I am not what one might call an average Shonda Rhimes fan. I tried to sit through one episode of Scandal. Couldn’t do it. I’ve had enough scandal in my own life to last me two lifetimes. I’ve never seen Grey’s anatomy nor do I watch How to Get Away with Murder. I am, however, fascinated with Rhimes as a writer who created an entire world of her own: Shondaland. I mean, who is this woman who is creating prime time hit after hit? Despite my disinterest in her TV shows I couldn’t wait to read her memoir, Year of Yes, came out, which details her battle to overcome anxiety and fear that she masked with eating and drinking.
Avoiding most Hollywood events, Rhimes often said no or drank to work up the nerve to speak publicly. When her sister asked if Rhimes would join her on an outing, Rhimes said no to which her sister replied, “You never say yes to anything.” Rhimes decided she would say yes for one whole year to those things that scare her. Primarily, however, saying yes meant saying yes to her authentic self, saying yes to her child who wants to play for 15 minutes when she’s rushing out the door; yes, to losing the weight, but keeping her red wine and chocolate in the diet; yes, to not apologizing for her success; yes to being open about not wanting to get married; yes to shedding relationship and friends who she had outgrown; yes to being vulnerable; and yes to giving the commencement speech at her alma mater, Dartmouth, sans alcohol; saying yes to feeling the fear and doing it anyway.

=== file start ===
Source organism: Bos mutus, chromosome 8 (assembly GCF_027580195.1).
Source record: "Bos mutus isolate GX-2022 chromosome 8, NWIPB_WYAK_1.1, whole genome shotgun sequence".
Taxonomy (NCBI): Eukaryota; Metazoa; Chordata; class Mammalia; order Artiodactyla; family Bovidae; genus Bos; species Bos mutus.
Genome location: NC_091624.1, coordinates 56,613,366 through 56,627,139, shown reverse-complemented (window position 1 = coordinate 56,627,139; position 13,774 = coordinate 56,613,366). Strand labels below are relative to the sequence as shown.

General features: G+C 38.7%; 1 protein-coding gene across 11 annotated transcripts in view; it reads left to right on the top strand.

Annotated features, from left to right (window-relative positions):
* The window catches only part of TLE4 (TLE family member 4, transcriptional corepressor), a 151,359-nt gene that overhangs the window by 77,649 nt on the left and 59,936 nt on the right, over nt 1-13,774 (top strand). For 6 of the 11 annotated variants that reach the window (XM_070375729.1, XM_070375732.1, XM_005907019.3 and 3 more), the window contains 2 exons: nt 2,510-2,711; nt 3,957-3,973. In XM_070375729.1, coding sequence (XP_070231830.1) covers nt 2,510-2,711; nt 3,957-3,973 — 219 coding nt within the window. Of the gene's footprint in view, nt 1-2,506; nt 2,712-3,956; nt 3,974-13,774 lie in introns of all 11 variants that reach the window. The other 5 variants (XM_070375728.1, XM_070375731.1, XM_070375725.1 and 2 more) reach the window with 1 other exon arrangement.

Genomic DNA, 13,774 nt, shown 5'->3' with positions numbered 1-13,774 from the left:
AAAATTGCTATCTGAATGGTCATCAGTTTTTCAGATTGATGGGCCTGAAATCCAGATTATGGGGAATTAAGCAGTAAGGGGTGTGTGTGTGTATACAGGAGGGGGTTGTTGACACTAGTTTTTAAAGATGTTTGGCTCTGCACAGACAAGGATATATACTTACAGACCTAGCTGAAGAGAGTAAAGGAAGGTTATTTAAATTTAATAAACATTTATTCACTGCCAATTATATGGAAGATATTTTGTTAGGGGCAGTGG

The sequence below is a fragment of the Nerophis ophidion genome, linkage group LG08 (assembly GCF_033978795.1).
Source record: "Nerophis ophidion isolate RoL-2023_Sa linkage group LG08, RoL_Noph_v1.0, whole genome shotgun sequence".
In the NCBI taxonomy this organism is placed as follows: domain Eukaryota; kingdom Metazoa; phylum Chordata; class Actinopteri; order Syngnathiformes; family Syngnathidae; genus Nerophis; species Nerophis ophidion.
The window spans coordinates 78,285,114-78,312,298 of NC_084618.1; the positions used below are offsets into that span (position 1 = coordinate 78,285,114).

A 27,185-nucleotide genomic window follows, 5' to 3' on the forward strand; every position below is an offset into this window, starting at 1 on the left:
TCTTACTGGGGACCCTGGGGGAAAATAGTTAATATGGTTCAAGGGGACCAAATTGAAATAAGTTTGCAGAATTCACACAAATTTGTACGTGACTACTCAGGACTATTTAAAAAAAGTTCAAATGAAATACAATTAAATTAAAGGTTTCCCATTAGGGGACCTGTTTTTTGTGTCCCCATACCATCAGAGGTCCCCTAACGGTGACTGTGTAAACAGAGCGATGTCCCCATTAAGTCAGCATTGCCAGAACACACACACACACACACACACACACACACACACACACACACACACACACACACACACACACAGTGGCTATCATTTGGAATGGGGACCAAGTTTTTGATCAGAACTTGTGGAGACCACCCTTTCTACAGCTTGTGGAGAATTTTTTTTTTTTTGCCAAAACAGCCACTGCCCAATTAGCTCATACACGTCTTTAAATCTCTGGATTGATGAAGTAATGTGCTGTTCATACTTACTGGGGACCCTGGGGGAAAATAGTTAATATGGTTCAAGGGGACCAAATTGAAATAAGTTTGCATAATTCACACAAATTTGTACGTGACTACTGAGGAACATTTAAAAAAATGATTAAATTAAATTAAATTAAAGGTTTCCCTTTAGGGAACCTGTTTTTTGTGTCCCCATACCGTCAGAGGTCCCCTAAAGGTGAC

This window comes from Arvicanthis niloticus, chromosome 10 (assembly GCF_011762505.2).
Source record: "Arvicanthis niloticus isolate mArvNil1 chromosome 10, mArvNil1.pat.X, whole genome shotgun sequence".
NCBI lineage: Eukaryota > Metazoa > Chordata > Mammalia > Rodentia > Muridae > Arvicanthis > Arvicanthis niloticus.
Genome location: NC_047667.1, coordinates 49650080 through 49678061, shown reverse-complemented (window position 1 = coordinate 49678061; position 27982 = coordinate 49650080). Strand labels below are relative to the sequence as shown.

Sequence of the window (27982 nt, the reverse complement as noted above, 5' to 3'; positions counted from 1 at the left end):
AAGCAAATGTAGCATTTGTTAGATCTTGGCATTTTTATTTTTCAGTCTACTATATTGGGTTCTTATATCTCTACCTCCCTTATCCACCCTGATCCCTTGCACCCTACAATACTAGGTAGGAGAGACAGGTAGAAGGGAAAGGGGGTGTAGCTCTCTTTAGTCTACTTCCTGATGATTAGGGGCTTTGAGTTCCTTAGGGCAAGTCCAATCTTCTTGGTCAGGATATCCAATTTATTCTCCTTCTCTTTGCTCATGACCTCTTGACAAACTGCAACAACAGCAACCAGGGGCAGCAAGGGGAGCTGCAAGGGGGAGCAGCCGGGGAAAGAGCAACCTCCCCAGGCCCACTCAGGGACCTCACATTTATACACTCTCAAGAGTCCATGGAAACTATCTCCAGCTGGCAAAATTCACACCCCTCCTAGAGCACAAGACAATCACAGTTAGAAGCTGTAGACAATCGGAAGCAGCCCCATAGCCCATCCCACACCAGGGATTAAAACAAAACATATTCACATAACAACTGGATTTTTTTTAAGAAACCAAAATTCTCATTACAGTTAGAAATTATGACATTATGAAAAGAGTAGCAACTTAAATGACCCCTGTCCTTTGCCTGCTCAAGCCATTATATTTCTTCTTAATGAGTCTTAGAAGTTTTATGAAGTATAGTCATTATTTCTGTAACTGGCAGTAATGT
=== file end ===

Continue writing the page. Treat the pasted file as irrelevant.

Despite the subtle prescription for saying yes, reading the book is like talking to a clever, successful, comical girlfriend who is just like us. Something about Rhimes is familiar. Year of Yes reads like intimate girl-talk. I literally laughed out loud and talked back to the book (Yaaaaaassss). Rhimes is a great model for how to include humor in stories of pain and growing. Like the time she ate her birthday cake for breakfast. The entire cake. “And I do not feel bad about it. The cake is everything to me. I want to have this cake’s babies,” she confessed. Or the time she accidently flung a chicken bone across an upscale Hollywood cocktail party and pretended it wasn’t hers. Not only are her stories raw, but the writing is unconventional and that only adds to the appeal. Some may scoff and complain about inadequate editing, but Year of Yes has a welcoming, casual, rhythm to it. Rhimes invites us in to take a seat at her table while she peels back the layers of how not saying yes to what she wanted caused health problems and insecurities of a seemingly successful adult.